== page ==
Part of this is the nature of sunlight and solar cells, both of which are limited in small areas.  Despite the fact that every hour, each square meter of the upper atmosphere receives 1.367kWh of solar energy, and National Geographic claims that “Every hour the sun beams onto Earth more than enough energy to satisfy global energy needs for an entire year,” it’s hard to harness that energy on a relatively small surface area.

Solar cells at their best convert only a small percentage of the energy beamed onto them into usable current.  On Solar Impulse 1, this was about 22.7 percent, according to Sunpower, the cell’s maker.  Newer cells are reported to be as efficient as 24.1 percent.  A square meter of such solar cells would generate 329 Watt-hours per hour.

That would depend, though, on the solar cells being perpendicular to the sun.  Any “off-angle” between the cells and the light source would reduce the amount of current flowing from the cells.  Finding ways to align more of the airplane’s surface to be at or close to perpendicular to the sun has prompted some clever approaches, including that of Aurora Flight Sciences eight years ago.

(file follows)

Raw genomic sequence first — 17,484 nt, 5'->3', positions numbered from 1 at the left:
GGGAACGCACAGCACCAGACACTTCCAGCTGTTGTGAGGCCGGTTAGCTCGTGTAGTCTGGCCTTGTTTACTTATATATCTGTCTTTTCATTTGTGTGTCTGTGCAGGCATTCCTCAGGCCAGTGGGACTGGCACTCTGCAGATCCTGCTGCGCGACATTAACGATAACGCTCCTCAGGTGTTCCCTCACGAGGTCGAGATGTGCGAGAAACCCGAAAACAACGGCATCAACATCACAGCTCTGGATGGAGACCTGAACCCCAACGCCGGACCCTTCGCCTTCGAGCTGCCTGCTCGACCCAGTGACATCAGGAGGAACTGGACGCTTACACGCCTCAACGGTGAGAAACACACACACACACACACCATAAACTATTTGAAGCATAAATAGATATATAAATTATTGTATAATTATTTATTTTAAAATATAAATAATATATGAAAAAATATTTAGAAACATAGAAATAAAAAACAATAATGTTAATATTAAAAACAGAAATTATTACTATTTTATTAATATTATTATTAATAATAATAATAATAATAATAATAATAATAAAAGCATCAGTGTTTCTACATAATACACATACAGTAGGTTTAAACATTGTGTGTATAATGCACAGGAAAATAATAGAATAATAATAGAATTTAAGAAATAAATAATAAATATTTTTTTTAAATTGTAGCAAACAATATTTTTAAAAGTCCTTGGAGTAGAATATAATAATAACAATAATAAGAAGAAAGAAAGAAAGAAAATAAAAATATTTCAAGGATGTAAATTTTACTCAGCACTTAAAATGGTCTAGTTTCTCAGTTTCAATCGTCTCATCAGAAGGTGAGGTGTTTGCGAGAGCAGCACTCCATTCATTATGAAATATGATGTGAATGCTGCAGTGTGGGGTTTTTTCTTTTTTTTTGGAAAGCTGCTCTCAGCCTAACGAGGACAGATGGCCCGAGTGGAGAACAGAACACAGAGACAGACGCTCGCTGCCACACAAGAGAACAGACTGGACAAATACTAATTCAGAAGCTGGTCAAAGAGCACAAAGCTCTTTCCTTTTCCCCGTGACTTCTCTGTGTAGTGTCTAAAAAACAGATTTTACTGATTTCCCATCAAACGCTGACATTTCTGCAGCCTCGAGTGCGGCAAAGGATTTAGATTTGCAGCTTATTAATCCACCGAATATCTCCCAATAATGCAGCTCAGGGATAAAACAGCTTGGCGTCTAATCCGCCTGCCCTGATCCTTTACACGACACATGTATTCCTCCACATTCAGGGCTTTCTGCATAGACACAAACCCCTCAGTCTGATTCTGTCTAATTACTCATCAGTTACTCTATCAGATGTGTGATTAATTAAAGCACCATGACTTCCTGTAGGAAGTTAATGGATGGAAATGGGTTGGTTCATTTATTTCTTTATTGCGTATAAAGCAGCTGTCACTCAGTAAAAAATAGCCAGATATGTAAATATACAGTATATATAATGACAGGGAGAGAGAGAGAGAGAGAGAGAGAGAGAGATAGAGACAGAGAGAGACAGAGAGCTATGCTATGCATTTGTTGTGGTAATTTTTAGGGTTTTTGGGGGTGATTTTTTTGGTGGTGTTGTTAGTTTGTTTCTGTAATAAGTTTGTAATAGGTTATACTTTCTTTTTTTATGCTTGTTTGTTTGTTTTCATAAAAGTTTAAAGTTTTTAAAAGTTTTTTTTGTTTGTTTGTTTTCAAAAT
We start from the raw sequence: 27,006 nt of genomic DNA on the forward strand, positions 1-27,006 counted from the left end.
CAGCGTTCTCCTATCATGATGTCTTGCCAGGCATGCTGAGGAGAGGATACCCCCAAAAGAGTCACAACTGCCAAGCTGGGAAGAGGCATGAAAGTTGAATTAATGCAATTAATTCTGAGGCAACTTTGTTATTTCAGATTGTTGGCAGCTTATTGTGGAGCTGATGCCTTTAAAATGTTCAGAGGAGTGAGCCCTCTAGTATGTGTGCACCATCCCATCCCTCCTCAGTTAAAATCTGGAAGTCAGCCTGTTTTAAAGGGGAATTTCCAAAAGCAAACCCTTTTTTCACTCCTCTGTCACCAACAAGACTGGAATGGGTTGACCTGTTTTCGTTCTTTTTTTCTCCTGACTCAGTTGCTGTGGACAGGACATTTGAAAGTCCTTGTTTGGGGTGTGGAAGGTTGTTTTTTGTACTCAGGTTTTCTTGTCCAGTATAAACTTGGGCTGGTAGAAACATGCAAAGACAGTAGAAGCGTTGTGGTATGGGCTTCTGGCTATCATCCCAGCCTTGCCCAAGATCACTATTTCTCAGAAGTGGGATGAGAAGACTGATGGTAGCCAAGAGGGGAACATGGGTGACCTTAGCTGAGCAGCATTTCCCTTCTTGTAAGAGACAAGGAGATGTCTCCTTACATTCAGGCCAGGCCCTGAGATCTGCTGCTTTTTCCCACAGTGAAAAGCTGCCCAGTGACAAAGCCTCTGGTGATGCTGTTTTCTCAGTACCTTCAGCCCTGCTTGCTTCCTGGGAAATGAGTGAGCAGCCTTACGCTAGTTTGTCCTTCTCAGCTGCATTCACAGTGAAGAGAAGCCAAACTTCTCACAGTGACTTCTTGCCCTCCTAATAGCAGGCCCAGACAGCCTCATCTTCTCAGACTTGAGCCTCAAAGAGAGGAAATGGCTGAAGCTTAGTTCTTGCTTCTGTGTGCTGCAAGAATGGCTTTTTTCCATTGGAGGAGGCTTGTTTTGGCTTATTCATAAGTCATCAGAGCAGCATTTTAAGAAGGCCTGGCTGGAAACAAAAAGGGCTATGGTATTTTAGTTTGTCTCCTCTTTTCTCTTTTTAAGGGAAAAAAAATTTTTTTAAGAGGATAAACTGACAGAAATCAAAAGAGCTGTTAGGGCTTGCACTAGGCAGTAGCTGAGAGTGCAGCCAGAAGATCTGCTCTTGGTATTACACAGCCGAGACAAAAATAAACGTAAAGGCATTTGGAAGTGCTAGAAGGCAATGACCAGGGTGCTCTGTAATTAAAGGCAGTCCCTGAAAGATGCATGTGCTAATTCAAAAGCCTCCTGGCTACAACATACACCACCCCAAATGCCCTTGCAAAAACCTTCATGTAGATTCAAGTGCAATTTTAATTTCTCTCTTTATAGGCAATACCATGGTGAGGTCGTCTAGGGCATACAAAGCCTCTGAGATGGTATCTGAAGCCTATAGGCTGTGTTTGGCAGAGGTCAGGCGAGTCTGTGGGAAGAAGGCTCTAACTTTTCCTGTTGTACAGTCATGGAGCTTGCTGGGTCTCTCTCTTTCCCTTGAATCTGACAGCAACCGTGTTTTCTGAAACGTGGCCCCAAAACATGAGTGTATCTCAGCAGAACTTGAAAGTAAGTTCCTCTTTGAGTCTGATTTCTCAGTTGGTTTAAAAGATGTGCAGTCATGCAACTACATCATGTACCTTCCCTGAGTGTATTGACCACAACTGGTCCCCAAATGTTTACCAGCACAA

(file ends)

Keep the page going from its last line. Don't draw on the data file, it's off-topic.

Boeing thinks, as others have with high-altitude, long-endurance (HALE) attempts, that capturing and storing energy wisely will enable an airplane to stay up for years at a time.

While Aerovironment’s long-wing, multi-motor flying wings posited using hydrogen generation to enable overnight flight, Boeing’s unpiloted aircraft is designed to stay in the air with sunlight alone.

Its long wings, with perpendicular winglets to capture sunlight even when solar energy is radiated from low on the horizon, should be able to have the “persistence” needed for communications systems using radio signals, mobile signals, microwave transmissions, broadcast television and even Internet.  It can also be fitted with an atmospheric sensor system for calculating the wind, temperature, humidity, gases present, and sunlight, among others.